Iran's Missile Program

This page contains background essays and other documents authored by the Wisconsin Project that describe Iran's program to build long-range missiles. These documents focus on the history of Iran's missile program and provide an overall assessment of Iran's missile capability.

This page also contains links to other missile-related content on Iran Watch, including profiles of Iranian entities and their suppliers, summaries of news articles, and documents from the Library published by governments and multilateral organizations.

Iranian Entities

Missile
Added:
February 27, 2020
Allegedly stole confidential documents and technical data with aerospace applications from his U.S. employer and sent them to his brother Sina Hasanzadeh in Iran; arrested by U.S.
Missile
Added:
February 27, 2020
Received confidential documents and technical data with aerospace applications; the documents were allegedly stolen from a U.S. company by his brother, Amin Hasanzadeh, who was arrested by U.S.
Missile
Added:
February 27, 2020
An Iranian entity of proliferation concern, according to the U.S. Department of Justice.Employees have included Sina Hasanzadeh, who also worked for other Iranian entities of proliferation concern, including Basamad Azma Company and Bashir Industrial Complex.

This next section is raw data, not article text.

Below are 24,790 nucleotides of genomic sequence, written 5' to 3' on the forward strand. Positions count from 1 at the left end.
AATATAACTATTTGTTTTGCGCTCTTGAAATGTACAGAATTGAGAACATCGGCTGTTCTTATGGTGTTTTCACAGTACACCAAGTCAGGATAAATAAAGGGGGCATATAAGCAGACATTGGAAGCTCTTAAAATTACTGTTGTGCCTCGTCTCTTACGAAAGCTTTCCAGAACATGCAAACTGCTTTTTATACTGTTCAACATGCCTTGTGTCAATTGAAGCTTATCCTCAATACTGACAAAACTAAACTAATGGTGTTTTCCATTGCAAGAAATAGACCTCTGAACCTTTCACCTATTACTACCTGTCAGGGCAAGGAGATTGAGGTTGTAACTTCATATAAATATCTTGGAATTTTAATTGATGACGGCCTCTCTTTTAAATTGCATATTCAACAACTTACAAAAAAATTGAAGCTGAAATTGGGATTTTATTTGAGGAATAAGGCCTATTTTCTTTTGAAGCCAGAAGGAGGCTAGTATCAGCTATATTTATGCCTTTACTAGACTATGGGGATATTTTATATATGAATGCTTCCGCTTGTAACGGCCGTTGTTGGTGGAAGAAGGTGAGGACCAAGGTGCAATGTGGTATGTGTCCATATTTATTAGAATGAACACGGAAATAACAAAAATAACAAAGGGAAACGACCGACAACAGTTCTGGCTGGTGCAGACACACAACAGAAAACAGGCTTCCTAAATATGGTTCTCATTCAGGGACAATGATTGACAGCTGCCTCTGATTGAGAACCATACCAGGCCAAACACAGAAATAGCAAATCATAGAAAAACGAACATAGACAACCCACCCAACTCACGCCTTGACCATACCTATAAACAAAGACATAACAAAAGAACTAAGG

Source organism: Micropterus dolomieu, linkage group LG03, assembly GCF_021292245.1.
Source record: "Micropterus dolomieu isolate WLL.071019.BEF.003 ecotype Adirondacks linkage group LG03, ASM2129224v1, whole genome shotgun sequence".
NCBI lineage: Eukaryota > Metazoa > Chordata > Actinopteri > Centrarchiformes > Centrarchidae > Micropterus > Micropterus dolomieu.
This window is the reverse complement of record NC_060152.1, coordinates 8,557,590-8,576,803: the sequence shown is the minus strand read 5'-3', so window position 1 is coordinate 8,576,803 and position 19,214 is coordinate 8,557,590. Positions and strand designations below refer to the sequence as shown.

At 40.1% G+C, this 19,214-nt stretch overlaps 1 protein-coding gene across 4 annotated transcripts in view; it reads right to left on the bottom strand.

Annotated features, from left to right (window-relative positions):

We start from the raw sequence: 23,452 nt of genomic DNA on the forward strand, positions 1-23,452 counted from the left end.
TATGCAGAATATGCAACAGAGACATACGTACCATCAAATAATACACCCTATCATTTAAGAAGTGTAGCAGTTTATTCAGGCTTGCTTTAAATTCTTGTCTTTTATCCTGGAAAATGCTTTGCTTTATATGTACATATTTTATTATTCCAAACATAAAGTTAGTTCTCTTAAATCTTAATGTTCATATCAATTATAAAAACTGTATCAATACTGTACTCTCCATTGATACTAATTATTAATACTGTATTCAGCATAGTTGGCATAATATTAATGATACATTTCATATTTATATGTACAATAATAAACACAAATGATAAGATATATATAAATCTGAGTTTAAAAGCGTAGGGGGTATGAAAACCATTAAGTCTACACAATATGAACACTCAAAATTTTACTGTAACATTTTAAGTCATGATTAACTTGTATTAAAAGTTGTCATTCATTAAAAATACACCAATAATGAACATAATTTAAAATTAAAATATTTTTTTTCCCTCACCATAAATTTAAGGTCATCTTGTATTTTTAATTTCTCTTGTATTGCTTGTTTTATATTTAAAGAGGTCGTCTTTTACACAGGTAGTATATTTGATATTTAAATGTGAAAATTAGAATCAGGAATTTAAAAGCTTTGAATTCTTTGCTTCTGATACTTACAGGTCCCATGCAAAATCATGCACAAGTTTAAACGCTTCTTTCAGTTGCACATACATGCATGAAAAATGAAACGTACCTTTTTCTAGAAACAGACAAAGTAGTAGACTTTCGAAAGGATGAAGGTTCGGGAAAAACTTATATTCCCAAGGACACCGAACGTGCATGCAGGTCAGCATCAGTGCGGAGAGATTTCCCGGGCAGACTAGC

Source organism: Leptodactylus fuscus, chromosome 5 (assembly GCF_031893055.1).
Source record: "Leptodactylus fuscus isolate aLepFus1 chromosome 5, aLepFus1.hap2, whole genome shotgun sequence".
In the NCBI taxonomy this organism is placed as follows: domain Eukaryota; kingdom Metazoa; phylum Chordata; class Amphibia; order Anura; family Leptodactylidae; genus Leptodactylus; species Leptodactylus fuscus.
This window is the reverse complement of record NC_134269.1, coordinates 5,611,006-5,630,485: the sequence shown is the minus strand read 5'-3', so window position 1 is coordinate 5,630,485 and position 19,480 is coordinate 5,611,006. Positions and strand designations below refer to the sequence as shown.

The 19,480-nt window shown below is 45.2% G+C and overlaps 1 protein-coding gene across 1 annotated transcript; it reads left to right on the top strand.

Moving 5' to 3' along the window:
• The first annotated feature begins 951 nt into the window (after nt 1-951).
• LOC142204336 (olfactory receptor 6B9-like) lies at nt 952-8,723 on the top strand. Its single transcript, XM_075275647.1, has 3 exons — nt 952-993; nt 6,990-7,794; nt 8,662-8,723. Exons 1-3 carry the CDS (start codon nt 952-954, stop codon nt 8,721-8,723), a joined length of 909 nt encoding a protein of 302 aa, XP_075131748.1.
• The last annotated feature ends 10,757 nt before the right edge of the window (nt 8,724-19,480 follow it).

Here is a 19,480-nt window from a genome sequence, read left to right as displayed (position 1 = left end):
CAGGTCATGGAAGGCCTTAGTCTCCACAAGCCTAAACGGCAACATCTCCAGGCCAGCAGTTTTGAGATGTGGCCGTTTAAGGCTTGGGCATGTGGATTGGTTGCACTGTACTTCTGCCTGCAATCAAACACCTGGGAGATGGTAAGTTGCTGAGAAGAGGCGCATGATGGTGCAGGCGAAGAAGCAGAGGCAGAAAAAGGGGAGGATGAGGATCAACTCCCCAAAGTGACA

Suppliers

Missile, Military
Added:
January 4, 2019

A Chinese front company involved in a conspiracy to procure U.S.-origin goods, services, and technology with both military and non-military applications for export to Iran without the required licenses; managed by Yi Xiong, a Chinese businessman.

Missile
Added:
October 30, 2018

A Turkish businessman and owner of Turkey-based Gokdag Foreign Trade & Consultancy; allegedly involved in a conspiracy to illegally export U.S.-origin goods, services, and technology with both military and non-military applications to Iran without the required licenses.

Missile
Added:
October 30, 2018
A Portuguese company owned and operated by Paulo Vicente; allegedly unlawfully exported U.S.-origin goods, services, and technology with both military and non-military applications to Iran without the required licenses.